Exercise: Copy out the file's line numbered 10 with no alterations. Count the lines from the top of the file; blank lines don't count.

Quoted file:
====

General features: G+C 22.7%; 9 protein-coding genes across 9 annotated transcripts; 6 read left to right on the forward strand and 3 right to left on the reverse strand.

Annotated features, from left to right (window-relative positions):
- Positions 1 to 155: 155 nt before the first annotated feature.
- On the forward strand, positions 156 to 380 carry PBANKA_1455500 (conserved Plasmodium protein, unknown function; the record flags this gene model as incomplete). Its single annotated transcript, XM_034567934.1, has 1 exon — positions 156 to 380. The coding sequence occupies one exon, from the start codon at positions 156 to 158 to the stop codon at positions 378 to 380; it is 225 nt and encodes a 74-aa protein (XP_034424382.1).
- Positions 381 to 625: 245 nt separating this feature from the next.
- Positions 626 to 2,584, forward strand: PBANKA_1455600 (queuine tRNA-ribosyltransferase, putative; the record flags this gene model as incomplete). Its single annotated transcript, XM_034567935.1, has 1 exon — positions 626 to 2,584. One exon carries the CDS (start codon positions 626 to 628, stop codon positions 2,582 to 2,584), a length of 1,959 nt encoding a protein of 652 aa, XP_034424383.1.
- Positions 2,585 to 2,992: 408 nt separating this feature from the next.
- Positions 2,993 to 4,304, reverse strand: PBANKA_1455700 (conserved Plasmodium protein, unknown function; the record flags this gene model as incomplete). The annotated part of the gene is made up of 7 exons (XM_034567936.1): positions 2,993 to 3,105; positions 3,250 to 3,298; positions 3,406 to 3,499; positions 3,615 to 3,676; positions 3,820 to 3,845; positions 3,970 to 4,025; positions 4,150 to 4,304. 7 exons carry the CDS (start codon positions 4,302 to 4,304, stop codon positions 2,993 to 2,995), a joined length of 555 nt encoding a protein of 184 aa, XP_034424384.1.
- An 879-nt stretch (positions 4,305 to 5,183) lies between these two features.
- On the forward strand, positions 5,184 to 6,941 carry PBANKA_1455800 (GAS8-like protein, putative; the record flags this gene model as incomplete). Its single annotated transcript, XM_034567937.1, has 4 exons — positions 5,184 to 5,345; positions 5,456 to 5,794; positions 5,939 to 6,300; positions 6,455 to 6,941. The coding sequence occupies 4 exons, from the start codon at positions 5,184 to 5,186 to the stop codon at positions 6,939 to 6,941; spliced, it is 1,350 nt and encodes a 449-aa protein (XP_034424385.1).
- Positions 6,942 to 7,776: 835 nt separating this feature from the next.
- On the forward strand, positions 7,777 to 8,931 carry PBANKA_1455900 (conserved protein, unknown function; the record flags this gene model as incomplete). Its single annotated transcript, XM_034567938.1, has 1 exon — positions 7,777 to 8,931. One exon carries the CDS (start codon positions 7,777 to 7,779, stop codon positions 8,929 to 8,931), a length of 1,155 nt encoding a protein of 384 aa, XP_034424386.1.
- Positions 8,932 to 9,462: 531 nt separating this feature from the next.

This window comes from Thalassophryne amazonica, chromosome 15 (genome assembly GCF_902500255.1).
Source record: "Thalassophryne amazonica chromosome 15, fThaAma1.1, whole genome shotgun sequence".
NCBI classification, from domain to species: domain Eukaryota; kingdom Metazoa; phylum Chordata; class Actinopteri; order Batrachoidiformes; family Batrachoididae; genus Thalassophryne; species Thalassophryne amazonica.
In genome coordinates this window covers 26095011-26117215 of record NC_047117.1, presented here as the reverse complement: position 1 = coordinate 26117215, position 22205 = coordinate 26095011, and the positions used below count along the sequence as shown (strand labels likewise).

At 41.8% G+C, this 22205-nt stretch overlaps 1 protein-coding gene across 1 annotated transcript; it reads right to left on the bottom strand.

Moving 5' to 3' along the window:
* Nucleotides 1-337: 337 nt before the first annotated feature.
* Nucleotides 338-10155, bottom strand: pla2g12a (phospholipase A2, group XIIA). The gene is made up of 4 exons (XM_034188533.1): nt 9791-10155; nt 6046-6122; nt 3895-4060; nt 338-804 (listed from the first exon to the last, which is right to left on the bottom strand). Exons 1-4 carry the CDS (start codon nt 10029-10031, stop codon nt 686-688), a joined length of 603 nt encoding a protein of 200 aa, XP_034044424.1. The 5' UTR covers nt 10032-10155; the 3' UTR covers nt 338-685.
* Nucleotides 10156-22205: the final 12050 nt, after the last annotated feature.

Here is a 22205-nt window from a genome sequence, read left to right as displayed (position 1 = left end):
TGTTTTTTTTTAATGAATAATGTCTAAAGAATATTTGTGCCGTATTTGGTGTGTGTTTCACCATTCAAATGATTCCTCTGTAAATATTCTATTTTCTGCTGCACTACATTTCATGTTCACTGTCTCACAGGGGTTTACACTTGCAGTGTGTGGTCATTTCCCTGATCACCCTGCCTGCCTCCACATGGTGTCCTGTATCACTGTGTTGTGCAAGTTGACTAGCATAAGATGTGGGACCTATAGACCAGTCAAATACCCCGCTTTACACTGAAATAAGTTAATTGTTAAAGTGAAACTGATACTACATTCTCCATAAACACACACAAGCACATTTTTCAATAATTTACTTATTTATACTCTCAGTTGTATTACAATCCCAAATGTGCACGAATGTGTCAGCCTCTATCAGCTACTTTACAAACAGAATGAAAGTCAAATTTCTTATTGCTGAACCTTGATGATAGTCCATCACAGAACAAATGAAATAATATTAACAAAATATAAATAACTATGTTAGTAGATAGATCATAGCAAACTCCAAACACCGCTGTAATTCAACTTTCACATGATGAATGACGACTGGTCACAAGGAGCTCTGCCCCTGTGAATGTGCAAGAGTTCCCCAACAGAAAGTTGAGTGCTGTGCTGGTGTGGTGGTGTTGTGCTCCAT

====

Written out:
- On the forward strand, positions 5,184 to 6,941 carry PBANKA_1455800 (GAS8-like protein, putative; the record flags this gene model as incomplete). Its single annotated transcript, XM_034567937.1, has 4 exons — positions 5,184 to 5,345; positions 5,456 to 5,794; positions 5,939 to 6,300; positions 6,455 to 6,941. The coding sequence occupies 4 exons, from the start codon at positions 5,184 to 5,186 to the stop codon at positions 6,939 to 6,941; spliced, it is 1,350 nt and encodes a 449-aa protein (XP_034424385.1).